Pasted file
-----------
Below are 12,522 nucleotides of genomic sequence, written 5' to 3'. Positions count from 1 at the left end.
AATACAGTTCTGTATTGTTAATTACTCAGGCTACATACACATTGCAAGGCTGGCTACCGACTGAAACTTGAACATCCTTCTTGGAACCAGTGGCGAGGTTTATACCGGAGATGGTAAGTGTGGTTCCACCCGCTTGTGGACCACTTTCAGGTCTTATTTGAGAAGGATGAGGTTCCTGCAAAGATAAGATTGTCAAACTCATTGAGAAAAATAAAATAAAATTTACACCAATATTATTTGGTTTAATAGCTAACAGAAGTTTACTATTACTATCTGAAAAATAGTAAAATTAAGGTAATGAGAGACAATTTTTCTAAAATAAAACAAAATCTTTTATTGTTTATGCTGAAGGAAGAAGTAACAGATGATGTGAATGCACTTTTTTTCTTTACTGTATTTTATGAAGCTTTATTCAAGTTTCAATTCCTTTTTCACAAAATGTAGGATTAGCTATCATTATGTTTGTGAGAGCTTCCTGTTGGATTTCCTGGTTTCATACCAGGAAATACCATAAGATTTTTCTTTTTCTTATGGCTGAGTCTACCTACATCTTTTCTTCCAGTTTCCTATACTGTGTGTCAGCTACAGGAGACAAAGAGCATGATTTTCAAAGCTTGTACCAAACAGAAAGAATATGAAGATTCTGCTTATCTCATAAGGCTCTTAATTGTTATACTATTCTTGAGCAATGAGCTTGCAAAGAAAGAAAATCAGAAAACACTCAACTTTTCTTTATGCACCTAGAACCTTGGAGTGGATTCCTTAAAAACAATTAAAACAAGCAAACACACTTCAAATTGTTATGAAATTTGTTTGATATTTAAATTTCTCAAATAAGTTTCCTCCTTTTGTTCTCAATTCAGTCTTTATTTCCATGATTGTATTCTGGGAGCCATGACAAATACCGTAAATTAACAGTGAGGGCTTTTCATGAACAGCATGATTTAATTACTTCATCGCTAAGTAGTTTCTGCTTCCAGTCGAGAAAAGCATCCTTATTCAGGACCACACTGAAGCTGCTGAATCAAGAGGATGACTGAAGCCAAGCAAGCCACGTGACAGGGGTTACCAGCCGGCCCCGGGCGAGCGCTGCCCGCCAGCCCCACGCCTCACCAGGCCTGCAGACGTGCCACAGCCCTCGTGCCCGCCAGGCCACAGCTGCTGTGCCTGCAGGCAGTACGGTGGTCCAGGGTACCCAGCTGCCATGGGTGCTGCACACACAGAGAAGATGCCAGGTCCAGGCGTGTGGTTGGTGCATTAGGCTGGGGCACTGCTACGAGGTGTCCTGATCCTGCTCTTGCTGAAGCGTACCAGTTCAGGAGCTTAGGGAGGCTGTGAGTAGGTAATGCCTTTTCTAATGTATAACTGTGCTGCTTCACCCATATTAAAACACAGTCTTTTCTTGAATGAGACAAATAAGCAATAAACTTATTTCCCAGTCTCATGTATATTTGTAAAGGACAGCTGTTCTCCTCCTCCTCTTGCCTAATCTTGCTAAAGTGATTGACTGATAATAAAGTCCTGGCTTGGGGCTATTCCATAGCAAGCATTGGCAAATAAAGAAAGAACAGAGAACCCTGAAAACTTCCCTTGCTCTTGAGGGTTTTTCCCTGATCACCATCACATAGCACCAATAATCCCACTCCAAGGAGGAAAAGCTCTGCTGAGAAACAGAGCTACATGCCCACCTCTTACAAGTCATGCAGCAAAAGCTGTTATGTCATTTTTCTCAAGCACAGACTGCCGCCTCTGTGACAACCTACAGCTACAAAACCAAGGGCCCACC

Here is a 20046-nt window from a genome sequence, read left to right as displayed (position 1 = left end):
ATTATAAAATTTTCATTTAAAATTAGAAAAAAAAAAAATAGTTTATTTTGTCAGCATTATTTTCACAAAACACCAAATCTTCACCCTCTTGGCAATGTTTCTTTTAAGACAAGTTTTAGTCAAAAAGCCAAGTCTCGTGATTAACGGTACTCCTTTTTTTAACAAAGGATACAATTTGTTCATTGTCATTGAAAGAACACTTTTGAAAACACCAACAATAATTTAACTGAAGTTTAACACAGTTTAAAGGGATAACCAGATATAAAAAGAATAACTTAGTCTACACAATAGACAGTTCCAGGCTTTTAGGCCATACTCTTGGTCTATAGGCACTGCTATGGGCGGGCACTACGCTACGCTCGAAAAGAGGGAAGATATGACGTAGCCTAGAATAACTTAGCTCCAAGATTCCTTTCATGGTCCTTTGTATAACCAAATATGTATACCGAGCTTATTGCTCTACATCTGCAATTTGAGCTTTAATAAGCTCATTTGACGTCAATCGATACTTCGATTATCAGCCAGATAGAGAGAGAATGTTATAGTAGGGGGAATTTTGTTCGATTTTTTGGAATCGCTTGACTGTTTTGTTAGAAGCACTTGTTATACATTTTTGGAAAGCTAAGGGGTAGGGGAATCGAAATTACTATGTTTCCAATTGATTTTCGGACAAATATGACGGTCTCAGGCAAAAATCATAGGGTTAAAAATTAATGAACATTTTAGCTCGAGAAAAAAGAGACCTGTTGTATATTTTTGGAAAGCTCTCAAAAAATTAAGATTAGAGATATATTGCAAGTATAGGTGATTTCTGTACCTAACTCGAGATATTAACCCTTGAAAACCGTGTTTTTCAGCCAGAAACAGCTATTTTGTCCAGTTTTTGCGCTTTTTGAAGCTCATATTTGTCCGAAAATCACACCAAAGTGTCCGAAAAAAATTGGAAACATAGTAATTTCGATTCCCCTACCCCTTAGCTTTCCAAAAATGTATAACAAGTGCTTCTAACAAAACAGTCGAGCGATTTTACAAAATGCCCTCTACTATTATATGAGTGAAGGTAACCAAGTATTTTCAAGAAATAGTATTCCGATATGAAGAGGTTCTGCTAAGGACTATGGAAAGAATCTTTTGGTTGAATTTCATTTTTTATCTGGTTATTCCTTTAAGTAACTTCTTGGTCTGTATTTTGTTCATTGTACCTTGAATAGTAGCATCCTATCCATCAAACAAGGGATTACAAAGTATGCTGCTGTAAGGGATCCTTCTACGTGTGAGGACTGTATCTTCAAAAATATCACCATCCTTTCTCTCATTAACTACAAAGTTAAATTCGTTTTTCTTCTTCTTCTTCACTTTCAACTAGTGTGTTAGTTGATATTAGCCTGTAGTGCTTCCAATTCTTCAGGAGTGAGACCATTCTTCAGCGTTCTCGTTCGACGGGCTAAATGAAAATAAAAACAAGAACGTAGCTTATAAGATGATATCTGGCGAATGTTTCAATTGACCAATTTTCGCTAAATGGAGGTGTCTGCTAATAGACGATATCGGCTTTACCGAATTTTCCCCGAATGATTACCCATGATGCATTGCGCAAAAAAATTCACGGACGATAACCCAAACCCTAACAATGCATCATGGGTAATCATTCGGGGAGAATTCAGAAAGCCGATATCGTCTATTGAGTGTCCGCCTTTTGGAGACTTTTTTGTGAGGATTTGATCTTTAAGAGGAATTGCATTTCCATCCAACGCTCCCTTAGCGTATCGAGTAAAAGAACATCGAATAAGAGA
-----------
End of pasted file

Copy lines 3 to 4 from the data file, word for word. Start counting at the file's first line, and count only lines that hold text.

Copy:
Here is a 20046-nt window from a genome sequence, read left to right as displayed (position 1 = left end):
ATTATAAAATTTTCATTTAAAATTAGAAAAAAAAAAAATAGTTTATTTTGTCAGCATTATTTTCACAAAACACCAAATCTTCACCCTCTTGGCAATGTTTCTTTTAAGACAAGTTTTAGTCAAAAAGCCAAGTCTCGTGATTAACGGTACTCCTTTTTTTAACAAAGGATACAATTTGTTCATTGTCATTGAAAGAACACTTTTGAAAACACCAACAATAATTTAACTGAAGTTTAACACAGTTTAAAGGGATAACCAGATATAAAAAGAATAACTTAGTCTACACAATAGACAGTTCCAGGCTTTTAGGCCATACTCTTGGTCTATAGGCACTGCTATGGGCGGGCACTACGCTACGCTCGAAAAGAGGGAAGATATGACGTAGCCTAGAATAACTTAGCTCCAAGATTCCTTTCATGGTCCTTTGTATAACCAAATATGTATACCGAGCTTATTGCTCTACATCTGCAATTTGAGCTTTAATAAGCTCATTTGACGTCAATCGATACTTCGATTATCAGCCAGATAGAGAGAGAATGTTATAGTAGGGGGAATTTTGTTCGATTTTTTGGAATCGCTTGACTGTTTTGTTAGAAGCACTTGTTATACATTTTTGGAAAGCTAAGGGGTAGGGGAATCGAAATTACTATGTTTCCAATTGATTTTCGGACAAATATGACGGTCTCAGGCAAAAATCATAGGGTTAAAAATTAATGAACATTTTAGCTCGAGAAAAAAGAGACCTGTTGTATATTTTTGGAAAGCTCTCAAAAAATTAAGATTAGAGATATATTGCAAGTATAGGTGATTTCTGTACCTAACTCGAGATATTAACCCTTGAAAACCGTGTTTTTCAGCCAGAAACAGCTATTTTGTCCAGTTTTTGCGCTTTTTGAAGCTCATATTTGTCCGAAAATCACACCAAAGTGTCCGAAAAAAATTGGAAACATAGTAATTTCGATTCCCCTACCCCTTAGCTTTCCAAAAATGTATAACAAGTGCTTCTAACAAAACAGTCGAGCGATTTTACAAAATGCCCTCTACTATTATATGAGTGAAGGTAACCAAGTATTTTCAAGAAATAGTATTCCGATATGAAGAGGTTCTGCTAAGGACTATGGAAAGAATCTTTTGGTTGAATTTCATTTTTTATCTGGTTATTCCTTTAAGTAACTTCTTGGTCTGTATTTTGTTCATTGTACCTTGAATAGTAGCATCCTATCCATCAAACAAGGGATTACAAAGTATGCTGCTGTAAGGGATCCTTCTACGTGTGAGGACTGTATCTTCAAAAATATCACCATCCTTTCTCTCATTAACTACAAAGTTAAATTCGTTTTTCTTCTTCTTCTTCACTTTCAACTAGTGTGTTAGTTGATATTAGCCTGTAGTGCTTCCAATTCTTCAGGAGTGAGACCATTCTTCAGCGTTCTCGTTCGACGGGCTAAATGAAAATAAAAACAAGAACGTAGCTTATAAGATGATATCTGGCGAATGTTTCAATTGACCAATTTTCGCTAAATGGAGGTGTCTGCTAATAGACGATATCGGCTTTACCGAATTTTCCCCGAATGATTACCCATGATGCATTGCGCAAAAAAATTCACGGACGATAACCCAAACCCTAACAATGCATCATGGGTAATCATTCGGGGAGAATTCAGAAAGCCGATATCGTCTATTGAGTGTCCGCCTTTTGGAGACTTTTTTGTGAGGATTTGATCTTTAAGAGGAATTGCATTTCCATCCAACGCTCCCTTAGCGTATCGAGTAAAAGAACATCGAATAAGAGA